A monologue from the dialogues of Lucian

Adapted for the stage by Baudelaire Jones

  • NOTE: This monologue is reprinted with the author's permission. All inquiries should be directed to the author at: sandmaster@aol.com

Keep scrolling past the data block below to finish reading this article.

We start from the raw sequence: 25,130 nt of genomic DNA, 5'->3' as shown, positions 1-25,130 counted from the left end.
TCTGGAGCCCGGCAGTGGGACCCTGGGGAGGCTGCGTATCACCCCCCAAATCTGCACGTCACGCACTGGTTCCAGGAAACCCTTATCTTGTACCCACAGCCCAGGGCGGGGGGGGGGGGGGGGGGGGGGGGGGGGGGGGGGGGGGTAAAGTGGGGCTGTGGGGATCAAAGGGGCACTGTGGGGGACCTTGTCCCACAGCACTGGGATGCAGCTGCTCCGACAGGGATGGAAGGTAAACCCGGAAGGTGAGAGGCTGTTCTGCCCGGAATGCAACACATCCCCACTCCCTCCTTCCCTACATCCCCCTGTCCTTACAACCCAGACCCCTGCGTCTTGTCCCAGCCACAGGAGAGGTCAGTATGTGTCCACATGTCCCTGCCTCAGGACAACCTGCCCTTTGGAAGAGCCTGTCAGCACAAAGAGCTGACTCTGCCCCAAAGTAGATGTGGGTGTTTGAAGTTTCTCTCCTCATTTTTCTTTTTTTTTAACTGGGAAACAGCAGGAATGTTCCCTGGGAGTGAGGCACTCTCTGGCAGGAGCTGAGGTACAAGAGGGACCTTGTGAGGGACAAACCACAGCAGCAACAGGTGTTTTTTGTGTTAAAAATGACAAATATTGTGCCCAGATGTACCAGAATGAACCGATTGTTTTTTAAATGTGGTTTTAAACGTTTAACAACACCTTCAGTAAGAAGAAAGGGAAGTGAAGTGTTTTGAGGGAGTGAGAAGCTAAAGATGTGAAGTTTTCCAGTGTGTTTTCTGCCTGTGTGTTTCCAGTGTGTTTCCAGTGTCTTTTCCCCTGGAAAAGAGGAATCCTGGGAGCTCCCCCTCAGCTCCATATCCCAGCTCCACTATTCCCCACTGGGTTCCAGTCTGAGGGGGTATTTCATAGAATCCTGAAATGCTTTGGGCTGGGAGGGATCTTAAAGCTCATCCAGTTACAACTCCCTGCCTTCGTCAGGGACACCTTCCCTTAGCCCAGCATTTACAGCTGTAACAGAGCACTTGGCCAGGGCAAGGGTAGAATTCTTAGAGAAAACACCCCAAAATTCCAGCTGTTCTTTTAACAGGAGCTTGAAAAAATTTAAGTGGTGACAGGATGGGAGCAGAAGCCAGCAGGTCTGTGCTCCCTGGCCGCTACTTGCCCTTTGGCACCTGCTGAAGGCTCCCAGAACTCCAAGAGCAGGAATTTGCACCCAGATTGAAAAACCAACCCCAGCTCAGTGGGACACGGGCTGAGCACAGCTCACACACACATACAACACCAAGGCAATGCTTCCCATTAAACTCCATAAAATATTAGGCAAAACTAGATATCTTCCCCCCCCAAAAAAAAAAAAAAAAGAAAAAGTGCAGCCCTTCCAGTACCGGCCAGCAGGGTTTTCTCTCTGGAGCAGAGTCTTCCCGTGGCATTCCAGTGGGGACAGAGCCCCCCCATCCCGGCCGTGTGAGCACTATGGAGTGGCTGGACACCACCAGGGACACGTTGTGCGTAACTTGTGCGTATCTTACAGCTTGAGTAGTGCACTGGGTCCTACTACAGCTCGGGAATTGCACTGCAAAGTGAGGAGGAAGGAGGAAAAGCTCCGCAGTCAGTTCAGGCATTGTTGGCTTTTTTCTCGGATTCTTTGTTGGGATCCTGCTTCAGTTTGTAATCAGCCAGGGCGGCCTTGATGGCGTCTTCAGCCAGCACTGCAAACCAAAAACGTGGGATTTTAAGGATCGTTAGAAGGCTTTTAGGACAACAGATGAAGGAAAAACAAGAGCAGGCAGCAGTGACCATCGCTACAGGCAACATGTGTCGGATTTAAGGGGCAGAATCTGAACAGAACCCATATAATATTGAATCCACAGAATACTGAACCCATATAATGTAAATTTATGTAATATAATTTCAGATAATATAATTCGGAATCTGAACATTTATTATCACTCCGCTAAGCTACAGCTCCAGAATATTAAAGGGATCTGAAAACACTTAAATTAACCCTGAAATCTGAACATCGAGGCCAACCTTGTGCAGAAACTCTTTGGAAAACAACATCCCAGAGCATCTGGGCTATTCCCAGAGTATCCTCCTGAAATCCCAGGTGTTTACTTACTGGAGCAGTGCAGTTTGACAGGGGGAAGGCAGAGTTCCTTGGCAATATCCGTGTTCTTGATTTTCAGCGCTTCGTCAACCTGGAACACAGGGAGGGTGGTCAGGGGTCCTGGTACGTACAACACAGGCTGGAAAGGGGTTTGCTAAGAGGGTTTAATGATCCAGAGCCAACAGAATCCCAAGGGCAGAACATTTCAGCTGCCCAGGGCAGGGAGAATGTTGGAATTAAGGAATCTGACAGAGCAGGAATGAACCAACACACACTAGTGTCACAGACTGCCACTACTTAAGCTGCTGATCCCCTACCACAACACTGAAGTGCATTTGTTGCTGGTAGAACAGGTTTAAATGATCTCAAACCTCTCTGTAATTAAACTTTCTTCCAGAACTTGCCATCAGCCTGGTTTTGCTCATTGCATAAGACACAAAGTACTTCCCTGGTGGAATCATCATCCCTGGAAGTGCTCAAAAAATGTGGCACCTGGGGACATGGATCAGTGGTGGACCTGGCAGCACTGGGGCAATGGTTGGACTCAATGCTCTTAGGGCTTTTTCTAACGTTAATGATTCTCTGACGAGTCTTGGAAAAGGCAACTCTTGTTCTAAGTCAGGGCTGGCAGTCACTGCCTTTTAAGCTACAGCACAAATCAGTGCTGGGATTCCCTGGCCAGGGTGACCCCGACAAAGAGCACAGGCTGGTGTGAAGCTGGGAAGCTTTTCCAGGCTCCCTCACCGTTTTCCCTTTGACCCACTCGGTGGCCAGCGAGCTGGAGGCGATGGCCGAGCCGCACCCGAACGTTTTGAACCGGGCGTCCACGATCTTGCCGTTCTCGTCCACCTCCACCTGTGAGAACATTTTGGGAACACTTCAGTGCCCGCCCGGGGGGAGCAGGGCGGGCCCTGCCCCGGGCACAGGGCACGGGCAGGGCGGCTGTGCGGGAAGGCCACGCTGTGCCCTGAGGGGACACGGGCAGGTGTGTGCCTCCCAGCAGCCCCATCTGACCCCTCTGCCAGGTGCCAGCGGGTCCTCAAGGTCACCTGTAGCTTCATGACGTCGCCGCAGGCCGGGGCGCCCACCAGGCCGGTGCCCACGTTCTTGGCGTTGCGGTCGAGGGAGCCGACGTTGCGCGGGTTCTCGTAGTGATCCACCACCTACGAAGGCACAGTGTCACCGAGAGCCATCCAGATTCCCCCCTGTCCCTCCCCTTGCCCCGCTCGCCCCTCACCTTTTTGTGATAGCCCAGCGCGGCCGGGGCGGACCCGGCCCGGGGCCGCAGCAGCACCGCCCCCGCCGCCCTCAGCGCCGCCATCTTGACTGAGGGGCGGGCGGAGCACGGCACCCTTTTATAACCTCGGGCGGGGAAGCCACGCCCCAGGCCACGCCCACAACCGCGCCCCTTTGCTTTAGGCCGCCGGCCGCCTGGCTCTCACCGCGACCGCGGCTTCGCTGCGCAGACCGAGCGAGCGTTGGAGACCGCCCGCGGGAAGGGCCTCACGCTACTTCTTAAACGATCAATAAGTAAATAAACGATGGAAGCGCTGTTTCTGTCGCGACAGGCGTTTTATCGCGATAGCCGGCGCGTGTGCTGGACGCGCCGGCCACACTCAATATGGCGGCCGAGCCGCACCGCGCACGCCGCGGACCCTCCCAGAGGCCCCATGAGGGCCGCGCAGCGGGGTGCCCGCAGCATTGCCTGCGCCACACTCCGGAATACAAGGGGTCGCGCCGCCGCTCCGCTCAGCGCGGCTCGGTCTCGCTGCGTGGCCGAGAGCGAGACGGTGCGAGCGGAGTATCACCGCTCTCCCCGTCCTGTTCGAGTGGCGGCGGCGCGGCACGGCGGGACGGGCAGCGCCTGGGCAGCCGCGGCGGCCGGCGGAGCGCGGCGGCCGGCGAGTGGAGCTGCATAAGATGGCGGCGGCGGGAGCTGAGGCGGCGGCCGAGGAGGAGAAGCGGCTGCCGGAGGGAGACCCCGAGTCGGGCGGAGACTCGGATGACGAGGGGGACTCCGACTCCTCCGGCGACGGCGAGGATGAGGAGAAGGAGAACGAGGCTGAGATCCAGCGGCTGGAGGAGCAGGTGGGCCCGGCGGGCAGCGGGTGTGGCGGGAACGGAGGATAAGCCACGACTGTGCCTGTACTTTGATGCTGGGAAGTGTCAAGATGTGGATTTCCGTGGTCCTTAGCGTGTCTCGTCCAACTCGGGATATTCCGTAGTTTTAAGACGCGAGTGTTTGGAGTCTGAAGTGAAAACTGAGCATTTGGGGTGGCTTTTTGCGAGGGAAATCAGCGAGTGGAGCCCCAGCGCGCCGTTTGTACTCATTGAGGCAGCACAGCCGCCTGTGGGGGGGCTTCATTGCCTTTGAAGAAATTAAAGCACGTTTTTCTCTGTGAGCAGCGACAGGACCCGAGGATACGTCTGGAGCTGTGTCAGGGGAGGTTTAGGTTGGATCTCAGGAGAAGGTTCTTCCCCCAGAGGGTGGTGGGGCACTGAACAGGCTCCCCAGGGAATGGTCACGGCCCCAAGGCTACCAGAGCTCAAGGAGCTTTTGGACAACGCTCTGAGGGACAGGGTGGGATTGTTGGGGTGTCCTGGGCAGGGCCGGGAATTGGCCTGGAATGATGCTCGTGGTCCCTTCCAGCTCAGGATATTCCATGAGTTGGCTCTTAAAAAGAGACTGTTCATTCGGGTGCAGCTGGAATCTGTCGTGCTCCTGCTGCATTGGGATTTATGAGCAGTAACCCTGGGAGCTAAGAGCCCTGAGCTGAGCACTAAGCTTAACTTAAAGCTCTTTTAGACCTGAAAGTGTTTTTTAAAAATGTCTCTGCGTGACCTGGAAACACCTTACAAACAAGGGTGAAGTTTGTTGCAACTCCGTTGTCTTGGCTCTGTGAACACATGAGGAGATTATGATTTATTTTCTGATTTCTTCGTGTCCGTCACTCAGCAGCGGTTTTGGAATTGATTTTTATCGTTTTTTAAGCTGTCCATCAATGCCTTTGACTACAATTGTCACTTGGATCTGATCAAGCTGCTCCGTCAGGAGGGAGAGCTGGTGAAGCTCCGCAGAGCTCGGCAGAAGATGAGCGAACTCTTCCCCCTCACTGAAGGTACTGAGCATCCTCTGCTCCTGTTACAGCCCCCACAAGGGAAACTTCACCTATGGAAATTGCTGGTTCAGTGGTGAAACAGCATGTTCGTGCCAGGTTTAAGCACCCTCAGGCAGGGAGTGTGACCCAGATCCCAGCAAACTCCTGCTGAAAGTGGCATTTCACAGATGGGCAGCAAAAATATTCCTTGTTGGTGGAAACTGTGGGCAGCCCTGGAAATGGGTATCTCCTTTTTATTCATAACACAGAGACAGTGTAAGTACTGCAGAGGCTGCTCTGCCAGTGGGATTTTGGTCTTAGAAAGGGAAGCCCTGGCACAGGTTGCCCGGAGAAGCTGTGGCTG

• APHRODITE: So what’s this I hear, Selene—that you’ve taken to pausing the moon in the sky every night so you can gaze like a schoolgirl at this hunter, Endymion, while he sleeps? Sometimes, they say, you actually abandon your post and join him in his bed. Is this true? Yes, you can blame Eros, if you like. He's such a naughty boy, my son! He plays the same wicked games on his own mother, you know! First he smites me with an insatiable desire for Anchises of Troy, then before I can get my fill of that noble prince, he redirects my love pangs toward some Assyrian stripling or some Phoenician farm boy, and I’m off for Lebanon, Cyprus, Tripoli, like some crazed bitch in heat! It makes me dizzy! I can’t catch my breath! And worse, once I’m smitten, he doesn’t even leave the man to me, but makes some other goddess or mortal beauty in love with him as well, so that half the time I don’t get any satisfaction at all! It makes me so mad, I want to strangle the little devil! I’ve threatened to clip his wings and break all of his arrows—I’ve spanked his little bottom until I was blue in the face! He cries for a minute or two, promises never to do it again, and two seconds later he’s back to his games. But enough about me! I want to know about your new lover, Endymion! Is he handsome? Does he have fine, broad shoulders and a chiseled torso? That’s always a consolation in our humiliation—to have a strapping young warrior aroused to distraction by our charms. It certainly doesn’t hurt one’s ego.